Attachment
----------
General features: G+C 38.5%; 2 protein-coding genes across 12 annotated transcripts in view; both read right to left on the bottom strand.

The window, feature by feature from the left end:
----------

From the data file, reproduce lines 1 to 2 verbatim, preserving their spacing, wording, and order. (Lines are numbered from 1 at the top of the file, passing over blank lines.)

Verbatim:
General features: G+C 38.5%; 2 protein-coding genes across 12 annotated transcripts in view; both read right to left on the bottom strand.

The window, feature by feature from the left end: